Parkinson’s disease is a progressive disease of the nervous system. It is associated with dopamine deficiencies, and typically affects middle-aged and elderly people.
The symptoms of Parkinson’s disease make it challenging for those with it, as well as caregivers, to find ways to interact and connect. And because of these challenges, those with Parkinson’s disease often feel stigmatized, depressed, and lonely. Game playing is a great way to overcome this and increase enjoyment in the life of the individual with Parkinson’s disease.
Unfortunately, while game playing is a great tool for socialization, memory making, connecting and interacting despite the mental and physical handicaps associated with Parkinson’s disease, those same handicaps often get in the way of game playing. Caregivers need to consider the various obstacles those with Parkinson’s face, and be selective about the games they play – offering something that challenges the individual without adding to their frustration.
What are some of the handicaps or obstacles faced by those with Parkinson’s disease? While there are many, and they differ in every case, the most common include:
- Decreased motor skills
- Slowed movement
- Impaired posture and balance
- Loss of automatic movements: blinking, smiling, swinging arms, gestures when talking
- Speech changes
- Difficulty writing
As you can see, these symptoms can make some games very difficult to play. When you are selecting games to play with someone with Parkinson’s disease, look for options that don’t require a lot of modification or help. It is often frustrating and embarrassing to the individual to need help. By choosing games better suited to their challenges, you allow them to enjoy interacting with dignity. A few good rules of thumb to follow when selecting games include:
- Simple rules
- Shorter playing time
- No cards to hold
- Nothing that requires regular need for muscle control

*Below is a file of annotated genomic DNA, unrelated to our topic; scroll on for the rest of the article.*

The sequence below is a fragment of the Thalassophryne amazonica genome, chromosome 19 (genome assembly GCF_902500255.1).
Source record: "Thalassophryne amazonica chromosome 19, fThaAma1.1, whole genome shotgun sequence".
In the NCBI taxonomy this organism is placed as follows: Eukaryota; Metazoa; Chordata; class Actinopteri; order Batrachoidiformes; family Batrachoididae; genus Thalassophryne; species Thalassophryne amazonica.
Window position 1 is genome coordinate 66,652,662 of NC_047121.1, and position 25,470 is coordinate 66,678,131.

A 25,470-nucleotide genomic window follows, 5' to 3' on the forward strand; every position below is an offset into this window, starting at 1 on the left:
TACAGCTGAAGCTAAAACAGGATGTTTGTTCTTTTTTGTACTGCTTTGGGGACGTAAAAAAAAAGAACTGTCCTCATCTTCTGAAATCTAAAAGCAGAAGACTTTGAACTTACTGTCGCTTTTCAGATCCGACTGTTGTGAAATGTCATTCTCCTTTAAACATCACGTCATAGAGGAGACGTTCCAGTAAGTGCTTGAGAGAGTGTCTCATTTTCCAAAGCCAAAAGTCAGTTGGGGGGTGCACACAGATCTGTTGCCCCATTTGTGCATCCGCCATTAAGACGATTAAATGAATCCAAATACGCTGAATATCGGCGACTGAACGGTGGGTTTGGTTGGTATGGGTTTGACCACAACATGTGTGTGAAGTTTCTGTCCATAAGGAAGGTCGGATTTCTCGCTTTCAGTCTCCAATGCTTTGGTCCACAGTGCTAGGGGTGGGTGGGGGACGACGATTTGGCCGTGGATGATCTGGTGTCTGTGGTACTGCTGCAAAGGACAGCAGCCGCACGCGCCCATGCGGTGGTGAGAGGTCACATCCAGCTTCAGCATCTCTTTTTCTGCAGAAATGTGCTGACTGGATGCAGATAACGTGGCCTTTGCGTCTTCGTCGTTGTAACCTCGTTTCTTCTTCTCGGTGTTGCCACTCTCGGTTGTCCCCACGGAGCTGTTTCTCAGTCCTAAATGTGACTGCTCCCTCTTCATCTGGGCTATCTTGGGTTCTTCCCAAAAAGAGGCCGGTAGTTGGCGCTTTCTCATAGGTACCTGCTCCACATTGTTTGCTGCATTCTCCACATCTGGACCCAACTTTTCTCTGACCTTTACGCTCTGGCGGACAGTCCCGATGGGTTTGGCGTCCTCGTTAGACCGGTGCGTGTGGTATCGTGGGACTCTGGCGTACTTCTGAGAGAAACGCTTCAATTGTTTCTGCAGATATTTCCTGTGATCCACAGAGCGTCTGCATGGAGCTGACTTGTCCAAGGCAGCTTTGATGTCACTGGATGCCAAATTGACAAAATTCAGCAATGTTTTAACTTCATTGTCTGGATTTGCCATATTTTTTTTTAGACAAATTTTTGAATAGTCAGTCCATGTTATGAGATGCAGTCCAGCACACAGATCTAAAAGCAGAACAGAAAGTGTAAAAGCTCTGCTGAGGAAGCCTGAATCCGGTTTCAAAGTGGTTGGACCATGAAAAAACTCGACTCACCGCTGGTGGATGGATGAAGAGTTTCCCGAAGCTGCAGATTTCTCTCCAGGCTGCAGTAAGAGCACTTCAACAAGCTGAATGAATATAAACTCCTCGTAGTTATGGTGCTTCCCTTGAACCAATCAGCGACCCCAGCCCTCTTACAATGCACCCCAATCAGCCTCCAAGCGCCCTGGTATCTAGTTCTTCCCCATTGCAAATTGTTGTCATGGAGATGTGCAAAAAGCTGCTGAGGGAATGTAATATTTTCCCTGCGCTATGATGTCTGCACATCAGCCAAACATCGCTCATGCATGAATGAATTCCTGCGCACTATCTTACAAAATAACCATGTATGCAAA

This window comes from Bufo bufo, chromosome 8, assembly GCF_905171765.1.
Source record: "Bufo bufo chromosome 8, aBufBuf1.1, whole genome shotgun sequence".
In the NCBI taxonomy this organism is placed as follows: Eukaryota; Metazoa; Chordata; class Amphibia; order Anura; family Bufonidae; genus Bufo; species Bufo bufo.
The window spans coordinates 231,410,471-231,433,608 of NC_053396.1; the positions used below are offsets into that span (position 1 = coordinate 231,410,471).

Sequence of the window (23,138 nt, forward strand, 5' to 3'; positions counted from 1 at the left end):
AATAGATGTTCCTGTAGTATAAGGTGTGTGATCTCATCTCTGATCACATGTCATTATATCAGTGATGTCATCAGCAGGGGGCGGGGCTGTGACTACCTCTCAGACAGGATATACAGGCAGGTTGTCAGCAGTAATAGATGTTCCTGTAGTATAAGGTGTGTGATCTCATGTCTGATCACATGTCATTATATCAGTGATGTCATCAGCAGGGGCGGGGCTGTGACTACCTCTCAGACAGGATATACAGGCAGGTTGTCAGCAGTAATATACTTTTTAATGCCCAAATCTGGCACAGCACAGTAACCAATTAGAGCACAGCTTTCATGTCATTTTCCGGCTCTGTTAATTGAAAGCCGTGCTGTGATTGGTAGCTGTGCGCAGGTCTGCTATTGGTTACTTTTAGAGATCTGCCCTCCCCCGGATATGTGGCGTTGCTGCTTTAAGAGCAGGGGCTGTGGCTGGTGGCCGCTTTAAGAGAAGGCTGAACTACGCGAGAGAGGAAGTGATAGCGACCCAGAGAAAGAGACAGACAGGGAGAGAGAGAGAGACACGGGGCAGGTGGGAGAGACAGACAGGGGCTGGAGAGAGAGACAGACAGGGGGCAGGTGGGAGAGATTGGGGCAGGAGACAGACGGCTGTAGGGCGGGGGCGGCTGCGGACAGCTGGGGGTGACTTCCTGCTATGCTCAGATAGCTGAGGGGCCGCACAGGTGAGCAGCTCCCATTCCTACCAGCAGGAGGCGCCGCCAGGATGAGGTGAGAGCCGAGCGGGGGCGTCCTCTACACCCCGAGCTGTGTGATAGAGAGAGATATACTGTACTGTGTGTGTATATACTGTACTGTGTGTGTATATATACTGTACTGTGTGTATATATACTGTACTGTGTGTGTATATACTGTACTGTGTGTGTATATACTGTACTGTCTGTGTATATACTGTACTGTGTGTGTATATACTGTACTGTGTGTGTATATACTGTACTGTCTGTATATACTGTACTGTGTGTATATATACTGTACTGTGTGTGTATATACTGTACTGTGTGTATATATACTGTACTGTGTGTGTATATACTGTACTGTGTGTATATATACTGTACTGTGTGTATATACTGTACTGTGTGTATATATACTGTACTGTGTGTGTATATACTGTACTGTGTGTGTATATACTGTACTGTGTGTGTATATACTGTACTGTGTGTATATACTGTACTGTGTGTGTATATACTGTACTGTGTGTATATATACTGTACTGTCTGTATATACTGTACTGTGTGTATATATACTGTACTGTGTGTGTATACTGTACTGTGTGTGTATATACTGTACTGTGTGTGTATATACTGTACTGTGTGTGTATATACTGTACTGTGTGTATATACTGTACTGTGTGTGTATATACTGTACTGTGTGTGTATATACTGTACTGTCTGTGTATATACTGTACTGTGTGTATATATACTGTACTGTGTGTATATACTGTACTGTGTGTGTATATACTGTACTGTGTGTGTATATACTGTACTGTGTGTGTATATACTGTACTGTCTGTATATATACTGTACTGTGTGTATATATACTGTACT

- Nothing that requires secrecy or hiding of cards, pieces, etc. (Rummicube, for example would be very difficult as impaired motor skills could lead to knocking over their tray and exposing the tiles to other players)
- Simple, easy to communicate instructions
- Nothing that requires too great a depth or too much strategy.
- Something they can win, and feel achievement in doing so.
R.O.S. Therapy Systems’ Legacy Activity System is a great option for game playing with someone with Parkinson’s. This gaming system allows activity board inserts to be switched in and out on a tray to individualize games and engage loved ones. The tray is easy to use, the inserts easy to manage. The pieces are large and not hard to maneuver. There are no batteries. The games are simple, but offer challenge and creative fun.
The System helps with the following:
- Reality testing
- Time, place and person orientation
- Stimulated interest in the environment
- Cues for reminiscence
- Tactile, auditory and visual stimulation
- Increased avenues toward motivation
- Individualization of client, patient, and resident use
- Self-worth, pride and esteem
- Decision making opportunities
- Creative expression
- An opportunity to have fun
(This article originally appeared on the Caregiving Partnership blog.)
About R.O.S Therapy Systems: R.O.S. Therapy Systems began as a backyard project in 2010. Scott Silknitter was searching for tools to help his mother care for his father, Roger Owen Silknitter, during a 25-year fight with Parkinson’s disease and dementia. That project became a personal mission to help all family caregivers. From family caregiver training and activity books to mobile apps to activity systems, R.O.S. has grown to become a single-source provider of informational “how to’s” and a growing provider of adaptive tools for the millions of husbands, wives, children, and family members that become caregivers.
Common sense advice and instruction based on proven principles of communication, engagement, and daily living are the heart of everything R.O.S. offers for family caregivers. Improving quality of life for caregivers is our mission, and designing everything for a family caregiver struggling with a loved one is the starting point. Whether it is dementia, diabetes, Parkinson’s, ALS, stroke, visual impairment, developmental disabilities, or any other issue that forces someone to care for a loved one, R.O.S. and its Caregiving 101 program are here to help.